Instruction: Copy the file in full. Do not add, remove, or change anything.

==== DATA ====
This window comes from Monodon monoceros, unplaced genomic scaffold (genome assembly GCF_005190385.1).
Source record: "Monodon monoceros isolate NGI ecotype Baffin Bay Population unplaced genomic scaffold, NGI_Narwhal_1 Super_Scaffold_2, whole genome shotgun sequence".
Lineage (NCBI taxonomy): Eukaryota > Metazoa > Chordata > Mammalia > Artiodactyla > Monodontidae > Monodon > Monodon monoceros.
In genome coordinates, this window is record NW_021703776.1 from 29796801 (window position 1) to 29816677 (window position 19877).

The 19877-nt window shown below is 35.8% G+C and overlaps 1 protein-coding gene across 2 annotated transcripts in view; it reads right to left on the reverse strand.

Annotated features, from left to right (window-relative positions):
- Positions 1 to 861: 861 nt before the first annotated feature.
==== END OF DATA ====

This window comes from Monodon monoceros, unplaced genomic scaffold (genome assembly GCF_005190385.1).
Source record: "Monodon monoceros isolate NGI ecotype Baffin Bay Population unplaced genomic scaffold, NGI_Narwhal_1 Super_Scaffold_2, whole genome shotgun sequence".
Lineage (NCBI taxonomy): Eukaryota > Metazoa > Chordata > Mammalia > Artiodactyla > Monodontidae > Monodon > Monodon monoceros.
In genome coordinates, this window is record NW_021703776.1 from 29796801 (window position 1) to 29816677 (window position 19877).

The 19877-nt window shown below is 35.8% G+C and overlaps 1 protein-coding gene across 2 annotated transcripts in view; it reads right to left on the reverse strand.

Annotated features, from left to right (window-relative positions):
- Positions 1 to 861: 861 nt before the first annotated feature.